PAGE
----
Lisa Chow is the economics reporter at WNYC. She tries to explore in her stories surprising aspects of New York’s many economies—in plain view or hidden, in neighborhoods or sectors.
Wal-Mart was ripped by sharp-tongued critics who oppose the retail giant's potential move into the city during a City Council hearing that drew more than 100 people to the former Emigrant Savings Bank in Lower Manhattan on Thursday.
The retailer, which has been mulling a move into the city, did not send a representative to the hearing and has not yet announced specific plans to open a store within the five boroughs but that did not stop naysayers from lashing out and protesting outside before the hearing shouting slogans like: “Down with Wal-Mart! Up with the people!”
“Wal-Mart is definitely not welcome in New York City,” Councilwoman Melissa Mark-Viverito said. “It is a union-busting, tax-evading, wage-suppressing, job-destroying, civil rights-abusing, food stamp-denying, multinational corporation that has no place in New York City.”
The Council said it’s exploring legislative options to block Wal-Mart from opening a store in the city, but under city law a store only needs its approval if the space is more than 10,000-square feet in a manufacturing district. Wal-Mart has launched an aggressive PR campaign in New York but has yet to sign a lease.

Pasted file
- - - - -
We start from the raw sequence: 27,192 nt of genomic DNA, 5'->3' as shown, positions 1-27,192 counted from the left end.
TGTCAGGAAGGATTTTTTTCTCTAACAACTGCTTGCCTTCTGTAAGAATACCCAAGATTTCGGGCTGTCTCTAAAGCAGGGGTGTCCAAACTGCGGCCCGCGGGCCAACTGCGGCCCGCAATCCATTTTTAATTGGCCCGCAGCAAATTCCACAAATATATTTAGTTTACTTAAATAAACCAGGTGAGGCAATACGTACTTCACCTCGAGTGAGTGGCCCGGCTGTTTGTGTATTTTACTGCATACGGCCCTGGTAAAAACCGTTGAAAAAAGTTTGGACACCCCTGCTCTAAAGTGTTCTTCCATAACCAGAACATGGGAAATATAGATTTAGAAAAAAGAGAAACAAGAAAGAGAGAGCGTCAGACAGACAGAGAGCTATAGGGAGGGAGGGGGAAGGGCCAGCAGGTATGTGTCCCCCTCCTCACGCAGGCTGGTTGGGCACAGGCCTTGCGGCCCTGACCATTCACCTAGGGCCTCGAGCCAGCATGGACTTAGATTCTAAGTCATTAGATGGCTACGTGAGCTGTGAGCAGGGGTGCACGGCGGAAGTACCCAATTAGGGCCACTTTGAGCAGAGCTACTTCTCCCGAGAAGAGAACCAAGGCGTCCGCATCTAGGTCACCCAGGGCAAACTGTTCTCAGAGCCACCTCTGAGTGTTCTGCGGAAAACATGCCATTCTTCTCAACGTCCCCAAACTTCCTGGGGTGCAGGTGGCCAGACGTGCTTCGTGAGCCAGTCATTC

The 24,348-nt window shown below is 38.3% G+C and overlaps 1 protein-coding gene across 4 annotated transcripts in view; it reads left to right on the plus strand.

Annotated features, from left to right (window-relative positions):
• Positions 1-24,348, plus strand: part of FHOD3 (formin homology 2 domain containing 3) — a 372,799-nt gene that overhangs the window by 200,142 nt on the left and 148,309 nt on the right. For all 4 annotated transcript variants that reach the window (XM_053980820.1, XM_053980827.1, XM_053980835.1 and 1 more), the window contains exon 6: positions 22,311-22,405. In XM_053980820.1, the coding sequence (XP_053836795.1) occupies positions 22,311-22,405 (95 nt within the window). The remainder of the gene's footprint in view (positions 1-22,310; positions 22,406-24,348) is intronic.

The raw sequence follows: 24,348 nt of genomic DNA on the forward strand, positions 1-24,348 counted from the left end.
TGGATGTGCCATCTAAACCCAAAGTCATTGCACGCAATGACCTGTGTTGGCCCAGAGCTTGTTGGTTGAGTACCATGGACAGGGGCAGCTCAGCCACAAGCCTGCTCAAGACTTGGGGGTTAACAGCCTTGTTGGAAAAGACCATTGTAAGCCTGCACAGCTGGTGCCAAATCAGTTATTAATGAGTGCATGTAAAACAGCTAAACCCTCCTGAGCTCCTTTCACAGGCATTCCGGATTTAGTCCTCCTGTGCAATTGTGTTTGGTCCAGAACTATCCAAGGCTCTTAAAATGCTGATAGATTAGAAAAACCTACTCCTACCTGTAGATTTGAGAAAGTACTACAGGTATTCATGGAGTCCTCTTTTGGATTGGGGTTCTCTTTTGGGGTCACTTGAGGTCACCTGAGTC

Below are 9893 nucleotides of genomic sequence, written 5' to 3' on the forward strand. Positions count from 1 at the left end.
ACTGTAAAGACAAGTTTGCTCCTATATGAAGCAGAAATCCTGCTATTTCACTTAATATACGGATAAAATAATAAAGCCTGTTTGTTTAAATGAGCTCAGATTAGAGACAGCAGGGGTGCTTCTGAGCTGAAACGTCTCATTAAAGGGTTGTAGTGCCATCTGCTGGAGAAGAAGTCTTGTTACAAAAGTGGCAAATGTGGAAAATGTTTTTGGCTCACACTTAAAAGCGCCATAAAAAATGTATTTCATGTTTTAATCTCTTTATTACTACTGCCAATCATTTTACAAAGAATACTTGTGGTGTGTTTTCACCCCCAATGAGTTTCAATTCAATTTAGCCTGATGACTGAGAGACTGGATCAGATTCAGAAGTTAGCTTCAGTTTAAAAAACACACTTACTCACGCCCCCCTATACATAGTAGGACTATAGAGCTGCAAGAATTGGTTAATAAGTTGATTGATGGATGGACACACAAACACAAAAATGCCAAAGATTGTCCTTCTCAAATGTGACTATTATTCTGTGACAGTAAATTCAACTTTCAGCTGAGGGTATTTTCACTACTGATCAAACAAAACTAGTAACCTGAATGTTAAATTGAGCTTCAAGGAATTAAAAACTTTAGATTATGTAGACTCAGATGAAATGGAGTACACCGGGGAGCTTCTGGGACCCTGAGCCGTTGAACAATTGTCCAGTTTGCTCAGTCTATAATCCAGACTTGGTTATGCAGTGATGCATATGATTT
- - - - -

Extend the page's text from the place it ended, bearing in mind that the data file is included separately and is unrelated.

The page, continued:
“We will not be your slave workers in your plantation because that’s what Wal-Mart is,” Councilman Charles Barron said.
The mayor has supported Wal-Mart's interest in setting up shop in the five boroughs, pointing to studies that show city residents travel outside New York City to shop at Wal-Mart.
“This city should be open to business to anyone who wants to come here,” Bloomberg said. “There is a big demand for shopping at Wal-Mart.”
University of Illinois economist David Merriman, whose testimony lasted nearly an hour, said Wal-Mart does not create new jobs. At a balance, he said, it's a wash.